The cascading impacts of intergenerational trauma as a result of colonization and residential schools are far reaching. Indigenous families and communities have faced immense suffering as a result of the decimation of the place-based cultures and ways of being that supported health and well-being since long ago. Mainstream approaches to mental health and the treatment of trauma have proven ineffective for the most part. “Gathering Our Medicine” offers a fresh approach for families, communities and those in helping roles longing to support collective healing. “Gathering Our Medicine” is a cross cultural model intended to re-orient us in our work with Indigenous families and communities. Informed by attachment theory, developmental science and the science of emotion, the program provides a framework for restoring dignity to role of caring for each other in the context of community  and the cultural ways of  kinship circle. The program encourages a restoration of the communities’ natural capacity to care for one another while shifting helping professionals into the role of facilitators and to restore the very relationships in which healing can unfold naturally and spontaneously.


Uniting Mind, Body, Energy and Spirit presented by Michael DeMolina, Ph.D., MS., LPCS, CDCS, MAC

This presentation will address the science and the wisdom of uniting mind, body, energy and spirit. As we broaden our understanding of trauma and addictions, we realize we are all in recovery from something, and we already have the internal resources we need for individual and community healing. If we speak of trauma, we must describe resiliency. When we intervene on addictions, we must tell of the joys of connection. And when we share stories of our past, we must also plant seeds of hope for future generations.

Cultural Beliefs and Spirituality: Balancing Body, Mind and Spirit presented by Sharon R. Baptiste BSW RSW MHT

For many centuries, first nations people lived in harmony with nature and had their own governance systems.  They depended on their knowledge keepers and spiritual healers to assist in processes that needed to deal with behaviour.  All the people knew their roles in the commune systems.  At a very young age they adapted to their traditional ways including rights of passage ceremonies.  They picked traditional medicines to help in healing processes. The Sweetgrass cleansing ceremony plays a vital role to enhance mind, body and spirit.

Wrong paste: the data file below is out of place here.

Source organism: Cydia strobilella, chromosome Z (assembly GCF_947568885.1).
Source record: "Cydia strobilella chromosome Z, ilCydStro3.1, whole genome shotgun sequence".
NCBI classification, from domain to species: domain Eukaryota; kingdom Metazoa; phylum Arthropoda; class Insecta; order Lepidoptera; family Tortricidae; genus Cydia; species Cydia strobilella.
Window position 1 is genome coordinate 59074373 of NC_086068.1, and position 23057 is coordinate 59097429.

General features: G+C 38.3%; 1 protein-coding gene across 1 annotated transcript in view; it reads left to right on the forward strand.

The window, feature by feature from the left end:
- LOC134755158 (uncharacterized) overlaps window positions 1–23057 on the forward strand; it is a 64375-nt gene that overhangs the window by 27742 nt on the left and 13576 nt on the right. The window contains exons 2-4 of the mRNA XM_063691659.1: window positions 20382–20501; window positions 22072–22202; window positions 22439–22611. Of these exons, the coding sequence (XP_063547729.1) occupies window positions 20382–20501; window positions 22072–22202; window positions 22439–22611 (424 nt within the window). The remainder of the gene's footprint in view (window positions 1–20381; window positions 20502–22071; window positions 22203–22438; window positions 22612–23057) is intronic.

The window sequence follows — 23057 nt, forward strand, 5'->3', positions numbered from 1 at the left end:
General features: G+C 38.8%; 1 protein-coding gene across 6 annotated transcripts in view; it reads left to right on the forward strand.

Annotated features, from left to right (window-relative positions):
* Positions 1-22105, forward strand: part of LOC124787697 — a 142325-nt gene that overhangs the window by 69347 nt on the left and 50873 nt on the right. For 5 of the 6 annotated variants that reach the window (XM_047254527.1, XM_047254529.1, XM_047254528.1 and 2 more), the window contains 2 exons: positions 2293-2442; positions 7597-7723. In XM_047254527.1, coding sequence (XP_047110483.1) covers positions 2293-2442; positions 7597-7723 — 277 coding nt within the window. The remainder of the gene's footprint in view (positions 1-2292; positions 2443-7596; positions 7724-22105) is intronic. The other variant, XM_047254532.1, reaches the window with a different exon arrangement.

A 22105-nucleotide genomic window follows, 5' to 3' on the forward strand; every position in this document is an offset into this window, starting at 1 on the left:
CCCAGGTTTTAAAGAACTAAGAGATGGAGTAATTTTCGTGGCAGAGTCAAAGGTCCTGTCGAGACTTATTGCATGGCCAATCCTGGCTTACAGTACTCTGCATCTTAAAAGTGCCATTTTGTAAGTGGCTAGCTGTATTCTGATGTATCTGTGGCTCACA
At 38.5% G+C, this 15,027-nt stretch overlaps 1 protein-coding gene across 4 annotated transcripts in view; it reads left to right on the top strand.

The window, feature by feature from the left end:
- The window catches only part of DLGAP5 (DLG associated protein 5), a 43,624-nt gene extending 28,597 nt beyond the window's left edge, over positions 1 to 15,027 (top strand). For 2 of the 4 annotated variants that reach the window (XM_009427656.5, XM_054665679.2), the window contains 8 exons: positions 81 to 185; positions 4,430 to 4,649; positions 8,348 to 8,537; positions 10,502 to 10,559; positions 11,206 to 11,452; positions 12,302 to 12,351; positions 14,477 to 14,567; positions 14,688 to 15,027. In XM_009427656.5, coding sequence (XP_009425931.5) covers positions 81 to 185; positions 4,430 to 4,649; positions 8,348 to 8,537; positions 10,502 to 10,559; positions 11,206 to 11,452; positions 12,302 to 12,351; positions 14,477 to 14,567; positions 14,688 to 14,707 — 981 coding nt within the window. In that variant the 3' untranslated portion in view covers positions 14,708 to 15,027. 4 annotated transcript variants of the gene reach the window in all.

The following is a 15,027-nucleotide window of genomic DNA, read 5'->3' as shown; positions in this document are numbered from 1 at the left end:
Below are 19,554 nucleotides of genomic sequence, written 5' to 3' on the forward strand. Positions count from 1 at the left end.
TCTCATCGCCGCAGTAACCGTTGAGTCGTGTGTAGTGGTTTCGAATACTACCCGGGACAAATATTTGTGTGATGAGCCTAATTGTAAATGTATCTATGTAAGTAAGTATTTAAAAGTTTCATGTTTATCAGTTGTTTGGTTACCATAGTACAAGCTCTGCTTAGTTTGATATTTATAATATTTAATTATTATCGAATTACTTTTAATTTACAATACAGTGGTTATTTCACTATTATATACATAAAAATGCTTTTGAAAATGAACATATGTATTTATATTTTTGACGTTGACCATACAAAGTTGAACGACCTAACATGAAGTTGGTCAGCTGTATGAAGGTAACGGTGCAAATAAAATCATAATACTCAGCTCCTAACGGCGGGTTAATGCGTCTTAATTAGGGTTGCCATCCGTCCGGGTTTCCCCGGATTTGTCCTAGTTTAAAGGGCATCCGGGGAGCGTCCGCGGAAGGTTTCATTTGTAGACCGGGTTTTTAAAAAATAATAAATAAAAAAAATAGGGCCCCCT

Awakening the Trickster: An Invitation to Healing the Legacy Effect presented by Cynthia Wesley-Esquimaux, Ph.D.

Cynthia will speak to the need to understand the legacy effect of original and intergenerational trauma within Indigenous populations. Historic and recent events cannot be divided into “chapters” in Canada’s history – there has been a continuous impact on the well-being of Indigenous peoples. The Trickster awakens the unconscious to adverse experiences and jumpstarts the healing process. It’s a restoration of traditional life ways and a reestablishment of “wise practices” or deeply cultural behaviours and familial relationships.


Identifying Intergenerational Trauma and Building Resilience Strategies among Indigenous Peoples and Other Populations presented by Martin Brokenleg, Ed.D.

  • Intergenerational trauma amongst Indigenous Peoples an Other Populations
  • Intergenerational resiliency and educational effectiveness

Living the Medicine Wheel presented by Sandi Boucher

  • Introduction of Facilitator
  • Ego Exercise
  • Introduction of Alma Boucher
  • Introduction of the Medicine Wheel Image
  • The Four Directions
  • The Four Sacred Medicines
  • The Four Stages of Life
  • The Four Aspects of Being
  • The Four Colours of Man
  • Living the Medicine Wheel Teachings
  • My Own Wheel

Gathering Our Medicine: Strengthening and Healing the Kinship Circle presented by Denise Findlay, M.Ed., ACC

  • Overview: gathering our medicine
  • Restoring Dignity and pathways to healing
  • Cultural rituals and rites of passage

Uniting Mind, Body, Energy and Spirit presented by Michael DeMolina, Ph.D., MS., LPCS, CDCS, MAC

1. Introduction to “best practice” in the healing process.
2. Introduction to mind-body practices
3. Introduction to Poly-vagal Theory and Memory Reconsolidation Theory.

Cultural Beliefs and Spirituality: Balancing Body, Mind and Spirit presented by Sharon R. Baptiste BSW RSW MHT

  • Cleansing the mind, body and spirit
  • Traditional medicines to help in the healing process

Awakening the Trickster: An Invitation to Healing the Legacy Effect presented by Cynthia Wesley-Esquimaux, Ph.D.

  • Introduce the role of trickster figure
  • Introduce ACE, epigenetics and telomeres
  • “Wise practice” approach to healing

Identifying Intergenerational Trauma and Building Resilience Strategies among Indigenous Peoples and Other Populations presented by Martin Brokenleg, Ed.D.

  1. Identify intergenerational trauma among Indigenous people and other populations.
  2. Understand the principles of resiliency and how it is learned.
  3. Review research regarding the educational effectiveness of using resiliency strategies with all clients and students.
  4. Recognize the importance of intergenerational resiliency as an asset in contemporary living for all clients and students including Indigenous people.
  5. Explain the traditional Indigenous themes of The Circle of Courage as a model of resilience.

Living the Medicine Wheel presented by Sandi Boucher

  1. A greater understanding and/or appreciation for Indigenous teachings